Ash Wednesday seems like an odd tradition to those who don’t observe it.
Think about it. The ashes of burned crosses from the previous year’s Palm Sunday are saved. Then, a clergyman or layman rubs the cinders on the foreheads of “the faithful” in the shape of a cross.
(Speaking of ashes, the holiday also represents “National No Smoking Day” in Ireland.)
So what’s the point of wearing ashes on Ash Wednesday? The cinder residue is reminiscent of the biblical act of repenting “in dust and ashes” (Job 42:6).
Many Christians have no connection with Ash Wednesday’s tradition.
But we all have need of what it represents.
Dirty Foreheads, Unclean Hearts
Ash Wednesday represents the need to repent. Whether or not you have a dirty forehead, you do have a heart that needs cleaning.
So do I.
But what does repentance look like beyond the ashes?
All four Gospels indicate John the Baptist specifically fulfilled Isaiah’s prophecy of a voice crying in the wilderness—a voice that prepared the way for the Messiah (Isaiah 40:3).
The wilderness of Judea today sits virtually unchanged since the time of John. Deep valleys, high hills, and rough, rocky paths set apart this barren wasteland where John preached the words, “Make ready the way of the Lord, make His paths straight” (Luke 3:4).
- In ancient times, when a king would visit a foreign land, he would send workers ahead to smooth a road so that the he could come unhindered.
- In preparing the pathway for the King of kings, John pointed to the rough land around him and compared it to the hard hearts he saw.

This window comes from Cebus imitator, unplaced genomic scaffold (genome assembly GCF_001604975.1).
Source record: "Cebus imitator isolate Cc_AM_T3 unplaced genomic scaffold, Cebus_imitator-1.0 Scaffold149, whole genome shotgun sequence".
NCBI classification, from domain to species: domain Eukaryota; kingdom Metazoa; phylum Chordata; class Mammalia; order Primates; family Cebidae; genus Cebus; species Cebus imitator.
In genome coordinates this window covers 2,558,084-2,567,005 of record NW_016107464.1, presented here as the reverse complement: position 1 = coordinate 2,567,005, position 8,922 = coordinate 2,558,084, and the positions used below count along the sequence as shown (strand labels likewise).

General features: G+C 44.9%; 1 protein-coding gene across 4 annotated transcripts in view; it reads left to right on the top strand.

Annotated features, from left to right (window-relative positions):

- John used the physical geography in his message to communicate the need for spiritual change:
Every ravine will be filled, and every mountain and hill will be brought low; the crooked will become straight, and the rough roads smooth (Luke 3:5).
The simple command that characterized John’s message, “repent,” literally means a change of mind that should produce a change of action.
Ashes, Ashes, We All Fall Down . . . on our Faces
What geographic illustration would John use to describe our hearts today?
- Do we seem like rocky crags or soft pathways?
- Do we demonstrate a barren wilderness or a peaceful pool?
- What in our lives would Christ have to walk around if He came to us right now?
Back to the ashes. We always have to return to this simple truth:
Jesus refused to commend any religious activity that was not an expression of character. (Tweet that.)
This is why the Bible remains so adamant about the renewal of the mind (Psalm 119:9-11, Proverbs 23:7; Romans 12:1-3; Colossians 3:1-10). That’s where repentance begins.
I think it’s ironic that the ashes are applied to the forehead on Ash Wednesday.
Because only with a renewed mind every day comes a new life.
Question: Do you participate in Ash Wednesday—or know someone who does? What do the ashes represent? You can leave a comment by clicking here.
Adapted from Wayne Stiles, Going Places with God: A Devotional Journey Through the Lands of the Bible (Ventura, CA: Regal, 2006), p. 92. Used by permission.